"In researching this, we found cases of large-scale drug leaders of drug trafficking organizations who got lower sentences than Marc did. We found a case, not only one case — somebody got 10 years for murder. And Marc got 14 years," said Tom Firestone, Fogel's attorney. 

A couple months later, WNBA star Brittney Griner received a nine-year sentence for traveling with vape cartridges with hashish oil.  

"We thought maybe this will pull the spotlight enough, so that they'll get them out. They'll get them all out," Anne Fogel said. 

Marc Fogel's case is parallel to Griner’s in many ways, but along with less national attention — there’s one stark difference.  

The U.S. State Department requested that Fogel be released on humanitarian grounds because of his poor medical condition, but stopped short of designating him as "wrongfully detained."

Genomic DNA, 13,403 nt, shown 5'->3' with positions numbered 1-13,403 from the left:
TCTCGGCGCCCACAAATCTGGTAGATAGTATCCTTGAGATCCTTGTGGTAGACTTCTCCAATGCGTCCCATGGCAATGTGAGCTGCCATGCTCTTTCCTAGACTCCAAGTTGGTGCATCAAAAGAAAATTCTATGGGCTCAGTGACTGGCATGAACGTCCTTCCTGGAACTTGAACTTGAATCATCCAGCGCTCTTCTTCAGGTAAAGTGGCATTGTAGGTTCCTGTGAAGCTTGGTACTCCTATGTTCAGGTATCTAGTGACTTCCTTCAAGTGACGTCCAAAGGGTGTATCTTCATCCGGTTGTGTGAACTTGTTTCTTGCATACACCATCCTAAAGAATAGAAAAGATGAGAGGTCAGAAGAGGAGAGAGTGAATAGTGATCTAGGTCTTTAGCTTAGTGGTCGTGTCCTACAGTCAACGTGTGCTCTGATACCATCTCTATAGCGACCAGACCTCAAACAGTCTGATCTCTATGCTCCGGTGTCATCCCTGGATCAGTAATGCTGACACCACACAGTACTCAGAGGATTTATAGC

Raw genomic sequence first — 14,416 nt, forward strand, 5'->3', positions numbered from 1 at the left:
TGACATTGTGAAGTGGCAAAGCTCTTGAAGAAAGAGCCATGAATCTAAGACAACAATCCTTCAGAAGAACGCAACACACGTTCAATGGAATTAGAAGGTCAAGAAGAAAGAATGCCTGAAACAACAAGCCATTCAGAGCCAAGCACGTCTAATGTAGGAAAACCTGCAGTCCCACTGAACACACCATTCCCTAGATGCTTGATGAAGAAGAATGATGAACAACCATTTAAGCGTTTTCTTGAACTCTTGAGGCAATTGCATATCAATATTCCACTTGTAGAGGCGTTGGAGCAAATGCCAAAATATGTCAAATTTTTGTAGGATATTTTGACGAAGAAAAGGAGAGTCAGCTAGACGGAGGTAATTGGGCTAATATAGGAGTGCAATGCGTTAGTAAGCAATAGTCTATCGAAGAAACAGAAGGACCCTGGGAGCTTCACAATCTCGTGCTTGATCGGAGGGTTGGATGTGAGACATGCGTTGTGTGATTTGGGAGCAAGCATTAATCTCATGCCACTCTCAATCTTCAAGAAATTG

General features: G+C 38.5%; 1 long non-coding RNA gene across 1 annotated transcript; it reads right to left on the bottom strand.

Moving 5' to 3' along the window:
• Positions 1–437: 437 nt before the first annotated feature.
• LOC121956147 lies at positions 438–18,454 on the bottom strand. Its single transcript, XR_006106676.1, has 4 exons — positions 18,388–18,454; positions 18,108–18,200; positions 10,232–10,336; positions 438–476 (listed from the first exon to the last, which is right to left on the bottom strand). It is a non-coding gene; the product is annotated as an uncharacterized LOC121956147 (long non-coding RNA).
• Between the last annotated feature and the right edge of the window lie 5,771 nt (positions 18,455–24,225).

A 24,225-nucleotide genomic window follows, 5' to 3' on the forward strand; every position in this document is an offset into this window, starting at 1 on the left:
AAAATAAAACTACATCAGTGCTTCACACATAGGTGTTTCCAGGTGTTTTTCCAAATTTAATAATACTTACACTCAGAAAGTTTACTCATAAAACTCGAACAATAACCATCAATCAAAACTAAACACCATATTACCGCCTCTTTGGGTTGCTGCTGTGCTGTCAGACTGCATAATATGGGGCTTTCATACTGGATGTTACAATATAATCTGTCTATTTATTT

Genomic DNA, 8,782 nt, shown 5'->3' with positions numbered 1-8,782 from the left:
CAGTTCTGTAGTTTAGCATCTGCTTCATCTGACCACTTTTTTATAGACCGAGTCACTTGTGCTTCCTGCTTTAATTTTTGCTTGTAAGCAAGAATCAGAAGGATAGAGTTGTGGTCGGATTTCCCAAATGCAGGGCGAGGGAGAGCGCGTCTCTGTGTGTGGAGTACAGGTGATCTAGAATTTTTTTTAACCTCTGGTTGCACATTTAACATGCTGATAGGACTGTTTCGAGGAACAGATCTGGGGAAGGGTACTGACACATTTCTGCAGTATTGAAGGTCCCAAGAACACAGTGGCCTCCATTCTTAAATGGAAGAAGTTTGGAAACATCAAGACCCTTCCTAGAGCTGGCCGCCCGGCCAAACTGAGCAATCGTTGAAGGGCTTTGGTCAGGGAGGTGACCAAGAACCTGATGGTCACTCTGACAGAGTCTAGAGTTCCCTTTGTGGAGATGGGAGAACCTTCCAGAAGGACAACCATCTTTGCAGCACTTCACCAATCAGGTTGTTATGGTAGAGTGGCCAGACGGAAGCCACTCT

Firestone said that designation could make a difference.

"I think it brings more attention to the case, it lends credibility to our claims that he is being treated wrongfully, condemns the wrongful actions of the Russian government, it frees up resources which the State Department can then use to get him out. And also it gives the family greater access to the process," Firestone said. 

Brittney Griner Sent To Russian Penal Colony To Serve Sentence

Brittney Griner Sent To Russian Penal Colony To Serve Sentence


Griner is designated as wrongfully detained, and so is American Paul Whelan, who is serving a 16-year sentence for espionage-related charges his family disputes. Both Whelan and Griner have been mentioned in talks of a proposed prisoner swap with Russia, but not Fogel.